Escalate Life Sciences
Lytica Snags CARB-X Funding for Antibacterial Peptide Research
Lytica Therapeutics secured $5.3 million in funding to support the development of antibacterial peptides with broad activity against multidrug-resistant bacteria.
The funding was awarded by CARB-X (Combating Antibiotic-Resistant Bacteria Biopharmaceutical Accelerator), a consortium led by Boston University and funded by a global partnership that is dedicated to addressing the threat of drug-resistant bacteria. Cambridge, Mass.-based Lytica is developing antibacterial peptides to treat drug-resistant infections in the lungs and other parts of the body and could receive up to $11.6 million in additional funding if the project achieves certain development milestones, for a potential total of $16.9 million. Lytica’s direct-acting large molecule therapeutics target infections caused by multidrug-resistant Gram-negative pathogens, including A. baumannii and P. aeruginosa.
The CARB-X funding is aimed at antimicrobial peptides, which are seen as having therapeutic potential against multidrug-resistant bacterial infections. At this point though, the clinical use of antimicrobial peptides is limited due to toxicity and efficacy issues. Lytica though has proprietary technology that is aimed at overcoming these limitations. The company’s lead compound, called Stapled Antimicrobial Peptides (StAMPs), “display potent activity against multidrug-resistant bacteria” and have wide therapeutic potential, CARB-X said. If the project is successful, CARB-X believes it could produce treatments for a wide range of serious infections including lung, urinary tract, and intra-abdominal infections, and be administered in a number of different modes of delivery including IV infusion and inhalation. The CARB-X-funded project is currently in the hit-to-lead phase of development.
Lytica Chief Executive Officer Jim LaTorre said he is grateful CARB-X provided funding for the StAMP drug development program. StAMPs, LaTorre said, have shown the ability to treat highly drug-resistant bacterial specimens.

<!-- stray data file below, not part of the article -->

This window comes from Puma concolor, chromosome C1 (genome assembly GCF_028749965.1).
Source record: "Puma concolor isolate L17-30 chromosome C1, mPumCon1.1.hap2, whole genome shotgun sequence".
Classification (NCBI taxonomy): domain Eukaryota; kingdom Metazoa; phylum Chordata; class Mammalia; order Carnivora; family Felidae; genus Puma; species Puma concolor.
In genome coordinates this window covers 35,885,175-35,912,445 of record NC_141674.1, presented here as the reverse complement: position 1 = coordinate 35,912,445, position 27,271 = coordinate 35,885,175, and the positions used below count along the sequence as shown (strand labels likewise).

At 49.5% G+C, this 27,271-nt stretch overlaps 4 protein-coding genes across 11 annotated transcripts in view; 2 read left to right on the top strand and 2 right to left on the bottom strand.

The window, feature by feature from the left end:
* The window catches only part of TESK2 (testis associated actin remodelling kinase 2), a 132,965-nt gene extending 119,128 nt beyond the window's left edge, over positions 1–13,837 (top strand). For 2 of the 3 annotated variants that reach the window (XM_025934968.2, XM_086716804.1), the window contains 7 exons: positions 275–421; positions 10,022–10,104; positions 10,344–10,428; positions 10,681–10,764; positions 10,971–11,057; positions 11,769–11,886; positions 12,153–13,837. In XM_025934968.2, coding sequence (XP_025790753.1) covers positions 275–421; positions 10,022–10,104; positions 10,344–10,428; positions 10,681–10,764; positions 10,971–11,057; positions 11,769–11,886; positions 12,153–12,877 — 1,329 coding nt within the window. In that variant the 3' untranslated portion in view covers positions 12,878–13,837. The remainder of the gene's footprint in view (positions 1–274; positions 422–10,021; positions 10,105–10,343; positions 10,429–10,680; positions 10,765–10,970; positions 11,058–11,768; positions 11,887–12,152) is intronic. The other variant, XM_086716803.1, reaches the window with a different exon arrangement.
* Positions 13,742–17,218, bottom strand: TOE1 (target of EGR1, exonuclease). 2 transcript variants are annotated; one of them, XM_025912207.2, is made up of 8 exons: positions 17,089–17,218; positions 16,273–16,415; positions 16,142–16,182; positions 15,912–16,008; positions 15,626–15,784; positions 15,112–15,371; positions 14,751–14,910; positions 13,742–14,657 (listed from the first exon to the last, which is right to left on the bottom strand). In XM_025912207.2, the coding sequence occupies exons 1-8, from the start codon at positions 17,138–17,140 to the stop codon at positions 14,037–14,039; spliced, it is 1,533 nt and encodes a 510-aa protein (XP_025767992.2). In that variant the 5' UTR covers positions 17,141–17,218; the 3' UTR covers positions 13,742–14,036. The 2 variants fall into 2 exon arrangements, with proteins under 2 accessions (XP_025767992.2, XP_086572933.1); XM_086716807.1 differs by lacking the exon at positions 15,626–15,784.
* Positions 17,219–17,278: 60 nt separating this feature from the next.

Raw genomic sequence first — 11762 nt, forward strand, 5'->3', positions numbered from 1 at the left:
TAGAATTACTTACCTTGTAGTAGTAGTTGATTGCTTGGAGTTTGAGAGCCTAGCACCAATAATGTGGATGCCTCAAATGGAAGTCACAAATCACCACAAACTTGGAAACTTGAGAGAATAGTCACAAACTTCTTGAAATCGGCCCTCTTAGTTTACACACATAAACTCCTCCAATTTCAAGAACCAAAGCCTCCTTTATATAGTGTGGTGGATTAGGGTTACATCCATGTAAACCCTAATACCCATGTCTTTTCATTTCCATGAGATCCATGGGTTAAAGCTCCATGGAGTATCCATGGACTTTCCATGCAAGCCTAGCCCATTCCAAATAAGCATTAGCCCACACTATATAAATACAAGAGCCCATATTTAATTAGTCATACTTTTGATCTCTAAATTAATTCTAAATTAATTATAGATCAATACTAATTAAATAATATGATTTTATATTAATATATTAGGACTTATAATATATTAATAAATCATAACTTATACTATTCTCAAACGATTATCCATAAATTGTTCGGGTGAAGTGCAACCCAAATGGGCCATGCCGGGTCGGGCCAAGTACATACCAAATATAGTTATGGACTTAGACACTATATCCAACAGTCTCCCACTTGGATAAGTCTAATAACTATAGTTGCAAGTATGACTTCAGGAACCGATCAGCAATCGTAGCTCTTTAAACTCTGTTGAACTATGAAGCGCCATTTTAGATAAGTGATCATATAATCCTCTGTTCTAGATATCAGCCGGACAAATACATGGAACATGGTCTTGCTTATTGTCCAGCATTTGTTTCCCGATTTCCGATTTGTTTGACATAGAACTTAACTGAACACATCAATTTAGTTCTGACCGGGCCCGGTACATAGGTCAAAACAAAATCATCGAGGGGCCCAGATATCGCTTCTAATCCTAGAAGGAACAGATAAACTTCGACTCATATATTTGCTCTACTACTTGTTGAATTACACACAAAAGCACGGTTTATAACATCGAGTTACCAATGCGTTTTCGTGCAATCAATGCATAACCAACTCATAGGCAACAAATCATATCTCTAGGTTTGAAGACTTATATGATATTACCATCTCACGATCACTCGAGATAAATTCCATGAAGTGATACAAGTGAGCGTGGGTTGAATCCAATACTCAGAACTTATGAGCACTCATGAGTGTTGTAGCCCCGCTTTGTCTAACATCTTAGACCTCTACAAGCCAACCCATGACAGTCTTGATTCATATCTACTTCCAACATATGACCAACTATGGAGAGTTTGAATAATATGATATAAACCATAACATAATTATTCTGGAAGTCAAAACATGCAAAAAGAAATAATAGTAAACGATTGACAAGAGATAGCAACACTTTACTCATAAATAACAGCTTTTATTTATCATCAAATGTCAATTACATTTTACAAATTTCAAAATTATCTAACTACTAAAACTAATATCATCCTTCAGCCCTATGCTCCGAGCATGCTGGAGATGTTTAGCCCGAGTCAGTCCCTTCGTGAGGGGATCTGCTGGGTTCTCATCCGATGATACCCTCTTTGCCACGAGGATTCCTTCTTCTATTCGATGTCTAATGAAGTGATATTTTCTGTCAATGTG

“Through the support of CARB-X, we hope to continue working on the translation of these promising new therapeutic candidates,” LaTorre said in a statement.
Erin Duffy, head of research and development at CARB-X, said there is an urgent need for new approaches to targeting drug-resistant infections, which kill approximately 700,000 people per year. While the Lytica project is in the early stages of development, Duffy said if it proves successful, then the Lytica program “could represent a tremendous improvement in the treatment of multidrug-resistant Gram-negative pathogens.”
CARB-X’s goal is to provide up to $500 million in financial support to support innovative antibiotics and other therapeutics, vaccines, and rapid diagnostics. Since its launch, CARB-X has supported 56 projects and has provided more than $189.3 million in non-dilutive funding. The funds awarded to Lytica come about two weeks after CARB-X provided funds to Austin, Texas-based Pattern Bioscience for the development of a new rapid diagnostic for drug-resistant bacterial infection. The test will be able to provide health professionals with vital information about which pathogen is causing the infection and which antibiotic is most likely to cure the infection.
Written by: Alex Keown
Published on: Feb 18, 2020